Saturday, June 23, 2012

Sex Offenders and Society

Louisiana recently passed a law that all sex offenders must disclose that fact on Facebook and other social networking sites they use. The law was meant to fill the gaps between the site's ability to monitor and remove profiles of sex offenders.

You can call me strange, sick, or misguided. I'll take it. My first thought when I read this was - "Sex offenders can't have Facebook pages - how do we expect them to reintegrate into society if we keep them out of so much of it?"

I understand that sexual predators are dangerous people. They've done terrible things and hurt people in unimaginable ways. My own family has been touched by this terrible crime. I'm not trying to ignore the acts committed or excuse anyone. I'm not even going to make a big push for forgiveness; I'm not one with the position to forgive.

What I am going to say is simply that such people, as much as we don't like them, are fellow human beings and as difficult as it is, our society is better off with them integrated into it than ostracized from it.

When things shock and scare us the way sexual abuse does, we want it to just go away. Our best solution for that problem thus far has been prisons where bad people can go to be out of sight and out of mind. We erase people. When and if they get out, we make laws to keep them out of our lives - still out of sight and out of mind.

I keep thinking about the character in Little Children, played so amazingly by Jackie Earl Haley. He was a paroled sex offender, living with his mother, out of work, alone. Clearly he was battling demons beyond his ability to control, yet he had no support system. There is a poignant scene in which he jumps into the middle of a public pool and the parents scramble to get their kids out of the water and out of the park as he's left alone again. The tragedy and the irony of the character is that society was more endangered by this man because it refused to embrace him.

I would never advocate we just pretend like nothing happened. Serial rapists and child molesters have some serious issues that don't just go away on their own. Boundaries are important, as are real, loving relationships and accountability with people who care. And caring doesn't mean you condone or ignore the wrongs committed - simply that you recognize the humanity in even the least humane person.

A Facebook page gives access to potential victims. It serves as temptation to a predator. Of course, likely that temptation exists with or without Facebook. It exists with or without human interaction of any kind. I suspect that's why so many end up back in prison or taking their own lives - it's soul-crushing to never know where the walls are.

I've had a glimpse into addiction - and I can only describe heinous sex crimes as an addiction. Whether its an unwanted sexual attraction or an addiction to power and control, rarely are these crimes motivated by pure choice. There's something wrong inside - we know it; they know it.

As you begin to internalize that message - you're not right, you're defective - it becomes more real. Society puts bad people away in prisons that, despite the stereotypes of cushy jobs and tv, are downright horrible places. They're designed to dehumanize. People who think they're nothing are easier to control. When you don't believe you're human or worth anything - and you've got these overwhelming, terrible drives in your head, "freedom" is often the worst thing for you.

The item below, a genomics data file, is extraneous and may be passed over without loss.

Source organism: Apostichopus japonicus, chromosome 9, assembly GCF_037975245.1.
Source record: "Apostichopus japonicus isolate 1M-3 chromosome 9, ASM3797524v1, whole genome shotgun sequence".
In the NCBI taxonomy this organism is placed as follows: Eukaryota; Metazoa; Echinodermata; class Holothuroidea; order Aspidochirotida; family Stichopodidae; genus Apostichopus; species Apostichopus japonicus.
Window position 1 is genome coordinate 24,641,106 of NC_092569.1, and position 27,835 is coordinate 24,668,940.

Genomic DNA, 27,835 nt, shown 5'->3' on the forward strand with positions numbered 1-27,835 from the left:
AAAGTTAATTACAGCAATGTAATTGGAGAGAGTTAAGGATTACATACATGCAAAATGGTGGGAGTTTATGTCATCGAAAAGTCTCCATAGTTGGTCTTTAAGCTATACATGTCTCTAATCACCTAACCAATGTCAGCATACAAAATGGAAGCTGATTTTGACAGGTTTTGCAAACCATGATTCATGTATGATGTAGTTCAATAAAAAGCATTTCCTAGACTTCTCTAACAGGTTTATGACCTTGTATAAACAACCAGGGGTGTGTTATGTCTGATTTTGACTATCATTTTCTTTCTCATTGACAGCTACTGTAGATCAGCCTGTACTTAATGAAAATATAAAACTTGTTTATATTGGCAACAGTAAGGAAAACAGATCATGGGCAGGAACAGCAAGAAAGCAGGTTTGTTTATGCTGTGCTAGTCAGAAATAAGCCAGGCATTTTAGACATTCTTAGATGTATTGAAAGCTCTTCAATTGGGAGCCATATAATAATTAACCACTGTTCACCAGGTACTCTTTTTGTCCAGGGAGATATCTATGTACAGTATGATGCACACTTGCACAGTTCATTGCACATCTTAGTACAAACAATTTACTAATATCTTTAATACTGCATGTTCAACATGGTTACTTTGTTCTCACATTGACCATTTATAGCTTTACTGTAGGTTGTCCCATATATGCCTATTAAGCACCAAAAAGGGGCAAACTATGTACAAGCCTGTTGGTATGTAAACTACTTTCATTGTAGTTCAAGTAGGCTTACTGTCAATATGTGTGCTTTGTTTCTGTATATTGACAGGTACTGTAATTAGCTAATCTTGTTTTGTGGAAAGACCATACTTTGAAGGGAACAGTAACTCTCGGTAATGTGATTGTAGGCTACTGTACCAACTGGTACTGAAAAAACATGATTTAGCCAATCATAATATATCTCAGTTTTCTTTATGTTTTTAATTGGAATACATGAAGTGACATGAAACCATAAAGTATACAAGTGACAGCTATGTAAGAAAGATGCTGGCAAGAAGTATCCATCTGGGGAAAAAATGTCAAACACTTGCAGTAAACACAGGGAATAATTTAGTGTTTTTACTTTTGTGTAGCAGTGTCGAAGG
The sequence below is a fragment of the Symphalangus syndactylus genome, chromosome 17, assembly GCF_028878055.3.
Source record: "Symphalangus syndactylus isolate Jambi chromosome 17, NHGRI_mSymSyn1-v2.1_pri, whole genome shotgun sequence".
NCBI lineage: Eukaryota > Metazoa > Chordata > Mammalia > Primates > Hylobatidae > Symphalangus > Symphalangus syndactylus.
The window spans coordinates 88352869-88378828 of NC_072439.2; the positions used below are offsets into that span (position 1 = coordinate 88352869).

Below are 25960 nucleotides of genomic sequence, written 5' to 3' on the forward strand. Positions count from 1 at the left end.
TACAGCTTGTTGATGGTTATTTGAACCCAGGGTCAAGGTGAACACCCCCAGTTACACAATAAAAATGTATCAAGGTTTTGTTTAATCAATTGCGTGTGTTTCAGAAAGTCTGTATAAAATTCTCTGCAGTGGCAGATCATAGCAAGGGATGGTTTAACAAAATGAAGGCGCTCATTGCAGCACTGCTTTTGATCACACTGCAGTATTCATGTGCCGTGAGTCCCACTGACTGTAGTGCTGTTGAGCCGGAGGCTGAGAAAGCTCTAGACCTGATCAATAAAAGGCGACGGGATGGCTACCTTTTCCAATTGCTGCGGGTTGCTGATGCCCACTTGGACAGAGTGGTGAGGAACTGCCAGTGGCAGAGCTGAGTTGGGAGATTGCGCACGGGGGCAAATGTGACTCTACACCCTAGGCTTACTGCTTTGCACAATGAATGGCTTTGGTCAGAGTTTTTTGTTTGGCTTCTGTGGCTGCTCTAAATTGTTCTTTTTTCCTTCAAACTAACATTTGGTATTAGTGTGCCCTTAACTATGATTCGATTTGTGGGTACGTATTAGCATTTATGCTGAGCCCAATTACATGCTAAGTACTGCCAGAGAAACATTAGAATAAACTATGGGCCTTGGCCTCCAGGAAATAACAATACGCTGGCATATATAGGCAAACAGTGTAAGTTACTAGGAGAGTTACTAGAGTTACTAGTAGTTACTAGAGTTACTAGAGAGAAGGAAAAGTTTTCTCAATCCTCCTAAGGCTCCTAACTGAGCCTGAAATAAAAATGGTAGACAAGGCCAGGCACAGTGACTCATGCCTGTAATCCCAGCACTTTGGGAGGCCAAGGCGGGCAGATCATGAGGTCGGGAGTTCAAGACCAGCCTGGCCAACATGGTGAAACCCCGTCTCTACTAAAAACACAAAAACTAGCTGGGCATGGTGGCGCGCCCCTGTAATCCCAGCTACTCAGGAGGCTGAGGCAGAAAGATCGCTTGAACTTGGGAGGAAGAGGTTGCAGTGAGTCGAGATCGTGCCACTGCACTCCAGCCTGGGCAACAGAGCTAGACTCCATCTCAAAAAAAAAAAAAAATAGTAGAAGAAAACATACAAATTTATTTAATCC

Criminals, in this case, sex offenders - they need society to show them that they are, in fact, human. We, as a society, we don't like to do it - because that means we have a responsibility to them as fellow humans. We're just terrible at dealing with the downside of our pleasures. Gambling is fun - so is drinking and partying and sex - but we don't like to think about the ones who lose their homes, spend every night at AA or never learn about love outside of physical intimacy. We even put some of the failures on TV, so we can tell ourselves "at least I'm not him."

Is the easy way always the best way? Of course not. It almost never is. We pass these laws, like the one in Louisiana (which will be copied in many states and perhaps even nationally) because we just don't have the manpower to keep track of people individually. They have to remain a group, a class (an underclass) of people - nameless, faceless.

And practically, you can blame Louisiana. They don't have enough parole officers to provide the kind of relational accountability people need coming out of prison. If a PO had just one guy or three or five it might be possible; they have hundreds. We like out tax dollars to keep people behind bars, not facilitate their lives outside them.

I don't really know the solution. It's not like you can just walk up to someone and say, "Hi, I know you're a sex offender, but want to be friends?" I can't imagine a person so used to rejection would receive that message the right way. Still, there has to be something more. We should be thinking about this. We should be agonizing over our system - that while justifiable and necessary, just doesn't seem to arrive at the right conclusion.

Perhaps the answer is simply to work within the confines of the system. Find a way to reach out, to try, to send the message that we see humanity where society doesn't. Be prepared to fail, but do something. I have to believe, especially in this situation, something is better than nothing.

I wrote this post a few days ago, based on the article above and then found this piece on CNN. I wasn't thinking about Jerry Sandusky when I wrote this post (and obviously he'll never get the chance to be reintegrated into society), but the CNN article is quite interesting in connecting the two.

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